It’s a magical place, but like many such, struggling for survival and recognition. I originally wrote this poem both to celebrate the church and to help the cause. Do visit it if you can and support those who are working for its upkeep. One of the congregation has written this poem out in beautiful calligraphy and it is hanging on the wall there, and each summer I go and read it aloud for them as part of their summer fete. This poem is in my book The Singing Bowl which you can buy on Amazon or order from any good bookshop.

You can listen to me read the poem by clicking on the title or the ‘play’ button. As you listen you will also hear the scatter of bright birdsong which lifted the early April morning where I read the poem in my little writing hut ‘The Temple of Peace’

the window of Hatley St. George

View through the window of Hatley St. George

Hatley St. George

Stand here a while and drink the silence in.
Where clear glass lets in living light to touch
And bless your eyes. A beech tree’s tender green
Shimmers beyond the window’s lucid arch.
You look across an absent sanctuary;
No walls or roof, just holy, open space,
Leading your gaze out to the fresh-leaved beech
God planted here before you first drew breath.

Stand here awhile and drink the silence in.
You cannot stand as long and still as these;
This ancient beech and still more ancient church.
So let them stand, as they have stood, for you.
Let them disclose their gifts of time and place,
A secret kept for you through all these years.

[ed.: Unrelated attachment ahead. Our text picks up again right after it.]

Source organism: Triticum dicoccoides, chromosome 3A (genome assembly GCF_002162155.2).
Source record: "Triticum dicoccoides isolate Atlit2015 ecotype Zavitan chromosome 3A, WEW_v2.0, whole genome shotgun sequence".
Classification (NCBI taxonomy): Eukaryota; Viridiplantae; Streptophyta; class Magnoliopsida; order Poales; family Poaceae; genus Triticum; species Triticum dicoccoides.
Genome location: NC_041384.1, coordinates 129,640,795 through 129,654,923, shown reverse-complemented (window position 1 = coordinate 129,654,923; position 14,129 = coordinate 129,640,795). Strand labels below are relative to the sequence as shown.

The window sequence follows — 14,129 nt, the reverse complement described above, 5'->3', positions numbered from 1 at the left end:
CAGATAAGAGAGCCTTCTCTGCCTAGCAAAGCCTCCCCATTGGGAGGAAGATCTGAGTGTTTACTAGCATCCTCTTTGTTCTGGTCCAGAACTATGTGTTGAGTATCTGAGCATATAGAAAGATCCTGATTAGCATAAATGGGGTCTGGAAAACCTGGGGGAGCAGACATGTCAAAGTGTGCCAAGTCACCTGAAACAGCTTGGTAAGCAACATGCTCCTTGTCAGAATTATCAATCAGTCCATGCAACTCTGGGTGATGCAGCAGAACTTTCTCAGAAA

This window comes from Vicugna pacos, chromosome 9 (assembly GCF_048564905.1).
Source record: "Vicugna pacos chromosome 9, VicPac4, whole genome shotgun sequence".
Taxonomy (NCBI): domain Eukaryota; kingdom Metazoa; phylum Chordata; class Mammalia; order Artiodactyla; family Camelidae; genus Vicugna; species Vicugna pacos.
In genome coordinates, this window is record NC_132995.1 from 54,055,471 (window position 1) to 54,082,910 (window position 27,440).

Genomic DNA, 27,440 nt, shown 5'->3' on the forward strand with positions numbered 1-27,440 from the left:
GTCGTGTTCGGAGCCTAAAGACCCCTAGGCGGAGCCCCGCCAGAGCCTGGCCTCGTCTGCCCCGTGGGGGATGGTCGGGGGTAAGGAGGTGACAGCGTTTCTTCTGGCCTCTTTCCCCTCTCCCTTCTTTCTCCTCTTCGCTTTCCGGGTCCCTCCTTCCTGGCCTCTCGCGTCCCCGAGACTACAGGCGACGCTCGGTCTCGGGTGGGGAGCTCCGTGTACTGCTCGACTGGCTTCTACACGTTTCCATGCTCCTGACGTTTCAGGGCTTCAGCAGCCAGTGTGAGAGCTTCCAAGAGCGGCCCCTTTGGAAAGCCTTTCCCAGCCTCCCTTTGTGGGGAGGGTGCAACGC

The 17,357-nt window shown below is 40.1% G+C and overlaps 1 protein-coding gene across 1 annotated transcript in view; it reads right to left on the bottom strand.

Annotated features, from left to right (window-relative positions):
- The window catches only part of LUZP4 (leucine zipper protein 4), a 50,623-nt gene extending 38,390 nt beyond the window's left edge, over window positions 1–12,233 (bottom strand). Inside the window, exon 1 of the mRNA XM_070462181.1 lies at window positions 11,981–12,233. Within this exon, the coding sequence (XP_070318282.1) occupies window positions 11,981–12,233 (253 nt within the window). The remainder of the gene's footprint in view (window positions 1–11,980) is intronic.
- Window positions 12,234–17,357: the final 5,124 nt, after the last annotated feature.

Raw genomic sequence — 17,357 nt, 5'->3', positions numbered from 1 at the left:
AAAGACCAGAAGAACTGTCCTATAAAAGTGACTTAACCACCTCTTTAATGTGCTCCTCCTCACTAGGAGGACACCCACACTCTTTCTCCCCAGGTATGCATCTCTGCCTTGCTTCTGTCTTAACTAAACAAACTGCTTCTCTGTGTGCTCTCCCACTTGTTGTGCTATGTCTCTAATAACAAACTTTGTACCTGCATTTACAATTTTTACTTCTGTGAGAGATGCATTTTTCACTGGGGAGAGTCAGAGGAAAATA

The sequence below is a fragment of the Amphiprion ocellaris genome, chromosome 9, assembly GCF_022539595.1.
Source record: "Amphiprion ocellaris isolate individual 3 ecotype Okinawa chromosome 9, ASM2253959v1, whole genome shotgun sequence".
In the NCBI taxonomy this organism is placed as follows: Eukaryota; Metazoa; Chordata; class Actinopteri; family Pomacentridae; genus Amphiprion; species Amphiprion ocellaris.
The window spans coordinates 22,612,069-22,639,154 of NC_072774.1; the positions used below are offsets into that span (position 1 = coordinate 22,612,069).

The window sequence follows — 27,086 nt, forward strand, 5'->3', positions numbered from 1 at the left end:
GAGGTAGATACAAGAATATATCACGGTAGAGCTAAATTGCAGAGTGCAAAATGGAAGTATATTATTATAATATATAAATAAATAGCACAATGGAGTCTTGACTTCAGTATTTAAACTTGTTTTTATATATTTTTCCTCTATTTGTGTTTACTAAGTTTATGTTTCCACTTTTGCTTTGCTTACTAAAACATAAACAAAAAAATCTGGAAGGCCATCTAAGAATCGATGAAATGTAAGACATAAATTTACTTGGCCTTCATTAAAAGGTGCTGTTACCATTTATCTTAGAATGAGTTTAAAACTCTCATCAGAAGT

Open your eyes. This empty church is full,
Thronging with life and light your eyes have missed.

Stand here awhile and drink the silence in.
Shields of forgotten chivalry, and rolls
Of honour for the young men gunned at Ypres,
And other monuments of our brief lives
Stand for the presence here of saints and souls
Who stood where you stand, to be blessed like you;
Clouds of witness to unclouded light
Shining this moment, in this place for you.

Stand here awhile and drink their silence in.
Annealed in glass, the twelve Apostles stand
And each of them is keeping faith for you.
This roof is held aloft, to give you space,
By graceful angels praying night and day
That you might hear some rumour of their flight
That you might feel the flicker of a wing
And let your heart fly free at last in prayer.

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Easter Day: Station XV and a Villanelle

 

image courtesy of https://lanciaesmith.com

image courtesy of https://lanciaesmith.com

The Lord is Risen! He is risen indeed Alleluia!

On this Easter morning I have already posted George Herbert’s glorious Easter poem but I thought I would add a couple of my own; the fifteenth and final sonnet from my Stations of the Cross sequence, and a villanelle for Easter which I composed one dark morning last year whilst out walking my dog. Lancia Smith has made a beautiful image with lines from the new poem.